It seems the pendulum is always swinging back and forth with the management of COPD. Few years ago, we have pulled away from the use of high dose inhaled corticosteroids when we found its association with increased risk of pneumonia and related mortalities. Here’s my post on this topic. And thus, the treatment strategy has shifted to using more long acting bronchodilators. These bronchodilators include LABA (long acting beta agonist) and LAMA (long acting muscarinic antagonist).
I realize there is so much talk and education on how we should prescribe antibiotic more appropriately. A discussion on antibiotic stewardship may sound very sexy but the public may not be able to connect to such term. In essence, antibiotic stewardship is an initiative to promote appropriate antibiotic prescribing, to improve patient outcomes and to reduce antibiotic resistance. Maybe making it personal will help – and I mean let’s look at my daughters’ antibiotic use.
Are you kidding me? We don’t have salbutamol nebules during the peak season where many people are experiencing shortness of breath due to pneumonia, respiratory infections or COPD/asthma exacerbation? Salbutamol is a quick acting bronchodilator medication which is often prescribed to relieve shortness of breath by opening up the airways to the lungs. It is an essential medicine.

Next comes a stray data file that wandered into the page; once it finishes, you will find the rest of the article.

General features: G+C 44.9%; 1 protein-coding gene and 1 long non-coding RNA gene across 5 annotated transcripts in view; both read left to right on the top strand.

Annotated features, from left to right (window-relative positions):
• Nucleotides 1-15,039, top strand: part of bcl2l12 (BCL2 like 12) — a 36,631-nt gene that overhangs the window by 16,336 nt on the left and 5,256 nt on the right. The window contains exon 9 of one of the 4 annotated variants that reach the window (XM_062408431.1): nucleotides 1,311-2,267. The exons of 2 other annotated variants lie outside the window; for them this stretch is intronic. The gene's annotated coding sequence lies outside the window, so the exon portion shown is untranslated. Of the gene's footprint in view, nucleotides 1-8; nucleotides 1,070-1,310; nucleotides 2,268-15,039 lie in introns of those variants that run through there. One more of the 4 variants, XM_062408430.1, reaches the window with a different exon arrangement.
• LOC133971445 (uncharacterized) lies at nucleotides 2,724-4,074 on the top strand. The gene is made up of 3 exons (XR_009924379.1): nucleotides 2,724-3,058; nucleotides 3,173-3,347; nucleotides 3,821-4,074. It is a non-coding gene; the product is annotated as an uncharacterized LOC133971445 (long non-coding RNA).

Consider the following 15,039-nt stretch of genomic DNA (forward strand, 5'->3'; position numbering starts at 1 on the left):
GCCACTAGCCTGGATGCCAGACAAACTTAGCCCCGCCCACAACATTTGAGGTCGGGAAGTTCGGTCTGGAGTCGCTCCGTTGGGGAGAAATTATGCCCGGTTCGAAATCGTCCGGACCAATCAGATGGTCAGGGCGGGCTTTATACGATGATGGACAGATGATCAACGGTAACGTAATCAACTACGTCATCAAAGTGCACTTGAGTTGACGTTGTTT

The influenza season usually runs between November and April of every year. During this time, it can be busy for long term care facilities. Flu vaccines are administered to residents. Staff members are encouraged to receive their flu vaccines. All residents are verified to have an active antiviral prescription on file to treat or prevent the influenza infection if needed. Education on proper hand hygiene is provided. These activities are all done in the hope to prevent any influenza outbreak or to be able to manage the outbreak in a somewhat organized manner.
So what happens if front line staff members do not receive their flu vaccines?
Here’s a quick question:
New Year is a time for resolution – specifically many smokers may ponder the idea of quitting. Bravo if you are one of them! After all, smoking cessation products are always in high demand every January. I came across the press release from Pfizer just before Christmas that the Black Box Warning related to the neuropsychiatric safety in Varenicline as well as Bupropion has been removed.
I thought, how timely and strategic of such a release! It was the perfect time to spread the message, just in time for New Year’s Resolution. I wonder how much effort did Pfizer and GlaxoSmithKline put in to ensure FDA removed the safety warning just before Christmas. That was my skeptical voice that was talking in my head.
Twenty years ago when I learned about COPD (chronic obstructive pulmonary disease) in pharmacy school, the focus was on smoking cessation. There were limited inhaler options back then; we only had salbutamol (Ventolin) and ipratropium (Atrovent) as metered dose inhalers. My impression at the time was that COPD should be prevented if at all possible because the treatment options were limited. Actually, I felt the inhalers were useless craps.